It began as I read with delight Dick Eastman’s description of BackUpMyTree. In brief, it is a free online service that will back up all your family tree files. I immediately went to the BackUpMyTree website, registered for a free account, and downloaded the software. Quickly I was in business. Upon installation, BackUpMyTree searched my computer and found 35 GEDCOM files, 20 RootsMagic4 files, 7 Legacy files, and 3 PersonalAncestralFiles. Now I have access to these backed up files via my account at BackUpMyTree.
I knew immediately that I now had the opportunity to organize these 55 files. Some of them were duplicates; some, sample files; and others I downloaded as part of online searches. I then realized that I did not have my two external hard drives connected when BackUpMyTree did its scan and upload. A query to BackUpMyTree support brought back the response that I needed to hook up my external drives and wait for about an hour for a new scan of my computer. Because I sent my support query on Friday evening, I knew that I would not likely receive a response before Monday. So, I decided to use Windows Explorer and search my external drives for files by extension. This search not only located files on my external drives, it was also the early warning system of past and present KKG. The two distinct problems I encountered were: 1) I wanted a printed list of files to work with and 2) the number of files is far in excess of what I had expected.
There seems to be no inherent way to print Windows Explorer search results to a text file. Fortunately, a quick Google search located SysExporter, a free program that will export the results of a Windows Explorer search to a text file. So far, so good… but problem #2 unmasked my organizational skills as clearly demonstrating KKG – a revival of the behaviors of Sennett’s Keystone Kops. My 1 terabyte iomega drive and 160 gigabyte FreeAgent drive showed what a file packrat I really am: I did not have 55 files to organize; instead I have in excess of 1200 separate family tree files (GEDCOMs, RootsMagic 4 files and backups, Legacy 7 files, PAF files, and FamilyTree Maker files) — some quite small, others large; many of them duplicates; some (downloaded after internet searches) contain some great leads for new research directions; others chronicle the development (they are time stamped) of our BrennerFamilyTree website. The most important ones represent a division of our primary database into 8 discrete databases (one for each of my children’s great-grandparent lineage. These last files are my current attempt to rebuild our databases with adequate source citation for as much as possible.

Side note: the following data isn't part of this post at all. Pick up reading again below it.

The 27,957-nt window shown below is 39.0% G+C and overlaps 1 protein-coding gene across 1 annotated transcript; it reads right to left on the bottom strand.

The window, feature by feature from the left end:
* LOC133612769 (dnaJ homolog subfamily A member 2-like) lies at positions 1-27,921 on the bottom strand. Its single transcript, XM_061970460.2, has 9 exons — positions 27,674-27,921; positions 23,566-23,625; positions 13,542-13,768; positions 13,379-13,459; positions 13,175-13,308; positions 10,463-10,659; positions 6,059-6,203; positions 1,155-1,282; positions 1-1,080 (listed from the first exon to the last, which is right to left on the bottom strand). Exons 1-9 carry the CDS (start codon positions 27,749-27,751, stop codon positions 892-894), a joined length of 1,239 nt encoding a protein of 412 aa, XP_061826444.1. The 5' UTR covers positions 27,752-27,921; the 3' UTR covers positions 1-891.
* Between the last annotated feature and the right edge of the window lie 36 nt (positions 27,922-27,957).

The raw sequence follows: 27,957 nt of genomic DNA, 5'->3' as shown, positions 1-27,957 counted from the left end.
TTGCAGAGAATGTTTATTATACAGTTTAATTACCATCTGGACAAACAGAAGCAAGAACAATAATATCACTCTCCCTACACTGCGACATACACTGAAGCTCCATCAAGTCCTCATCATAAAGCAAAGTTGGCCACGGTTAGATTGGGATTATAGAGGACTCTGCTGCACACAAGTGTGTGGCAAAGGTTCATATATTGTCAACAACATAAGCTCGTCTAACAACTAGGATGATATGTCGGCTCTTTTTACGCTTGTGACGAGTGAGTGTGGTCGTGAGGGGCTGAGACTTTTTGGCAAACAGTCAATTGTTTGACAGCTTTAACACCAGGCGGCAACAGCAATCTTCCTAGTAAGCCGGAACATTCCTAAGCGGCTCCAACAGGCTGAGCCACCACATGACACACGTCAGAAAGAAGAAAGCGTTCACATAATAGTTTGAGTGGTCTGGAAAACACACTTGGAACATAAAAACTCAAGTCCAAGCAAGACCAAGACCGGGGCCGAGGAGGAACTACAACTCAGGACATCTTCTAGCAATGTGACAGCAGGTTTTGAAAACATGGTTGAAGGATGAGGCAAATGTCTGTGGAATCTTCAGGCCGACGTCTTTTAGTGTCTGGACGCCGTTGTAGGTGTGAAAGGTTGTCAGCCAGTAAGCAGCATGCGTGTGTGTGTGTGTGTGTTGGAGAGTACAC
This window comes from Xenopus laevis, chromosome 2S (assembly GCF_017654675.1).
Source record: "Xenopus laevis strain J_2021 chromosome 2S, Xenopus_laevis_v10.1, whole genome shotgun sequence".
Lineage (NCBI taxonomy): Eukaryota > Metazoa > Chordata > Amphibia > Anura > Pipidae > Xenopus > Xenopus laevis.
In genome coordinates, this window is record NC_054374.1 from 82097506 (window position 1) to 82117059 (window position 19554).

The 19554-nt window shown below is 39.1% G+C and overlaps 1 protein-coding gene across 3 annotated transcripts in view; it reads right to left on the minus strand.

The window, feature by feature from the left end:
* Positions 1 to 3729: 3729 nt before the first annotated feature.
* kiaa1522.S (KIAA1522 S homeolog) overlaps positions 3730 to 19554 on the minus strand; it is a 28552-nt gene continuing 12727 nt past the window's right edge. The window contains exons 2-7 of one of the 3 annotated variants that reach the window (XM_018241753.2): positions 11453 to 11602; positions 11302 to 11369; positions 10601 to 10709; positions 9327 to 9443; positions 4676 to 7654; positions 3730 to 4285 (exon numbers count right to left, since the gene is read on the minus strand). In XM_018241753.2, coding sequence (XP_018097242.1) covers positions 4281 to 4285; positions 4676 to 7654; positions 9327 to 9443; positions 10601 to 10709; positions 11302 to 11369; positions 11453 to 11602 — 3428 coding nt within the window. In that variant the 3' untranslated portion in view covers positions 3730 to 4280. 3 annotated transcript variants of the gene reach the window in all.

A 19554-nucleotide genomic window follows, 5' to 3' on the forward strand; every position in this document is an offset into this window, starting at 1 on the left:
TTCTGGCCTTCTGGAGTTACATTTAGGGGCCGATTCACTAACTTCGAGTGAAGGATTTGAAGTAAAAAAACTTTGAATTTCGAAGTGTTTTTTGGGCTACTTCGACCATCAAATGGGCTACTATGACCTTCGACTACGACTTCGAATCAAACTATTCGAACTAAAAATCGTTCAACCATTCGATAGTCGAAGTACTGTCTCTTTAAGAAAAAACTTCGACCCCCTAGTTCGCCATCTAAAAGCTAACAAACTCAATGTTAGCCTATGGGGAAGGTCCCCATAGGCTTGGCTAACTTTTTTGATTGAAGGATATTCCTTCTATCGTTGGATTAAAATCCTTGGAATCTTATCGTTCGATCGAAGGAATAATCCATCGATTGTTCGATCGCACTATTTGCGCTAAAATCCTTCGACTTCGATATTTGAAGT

I had my work cut out for me. Before doing any more research and before continuing to provide source citations for my newly built databases, I needed to cull through these tree files and a) determine what need to be saved, b) determine how to save them in a manner that we know what we have and where we have it (for access in the future), c) discard the duplicate and unneeded files, and d) ensure that the saved files all named in an appropriately descriptive way, and e) re-vise my BackUpMyTree listing so that the saved files are all backed up regularly and the others are removed.
Actually, the culling process seemed to be going rather smoothly. Once I had completed the Windows Explorer searches by extension (.ged, .rmg*. .ftw, .paf, .fdb) I realized that I didn’t really need to print the results because I was able directly from Windows explores to sort the file list alphabetically; move the files-to-be-saved to new folders; and then delete the extraneous files. I have to admit that I did engage in KKG pointless activity and waste a fair bit of time by trying to organize the files on the paper printouts from SysExporter. But that was nothing! I have spent the past 24 hours looking to the new folder into which I copied all the files-to-be-saved. I did searches on two computers and on my two external hard drives. Talk about high levels of frenetic activity, seemingly uncoordinated and without any evidence of success… that was me in my KKG mode.
Having access to so much storage space on huge external drives and on internet storage makes it easy to collect and collect and collect! Unfortunately, without some thought to organizing the collections for reasonable access at a later time, collecting can be its own reward (read that “headache”). Sloppy organization is an indicator of sloppy research… and is exacerbated by lack of a good tracking system (read that “research log”) Keystone Kop Genealogy… mea culpa! mea culpa! mea culpa!
- begin to organize before you start collecting data
- 5 or more back-ups on the same computer will probably not be helpful (sometimes less is better)
- back-up your files, but don’t back-up files ‘willy-nilly;’ have a plan
- a little humor helps keep perspective (especially when mistakes compound themselves exponentially)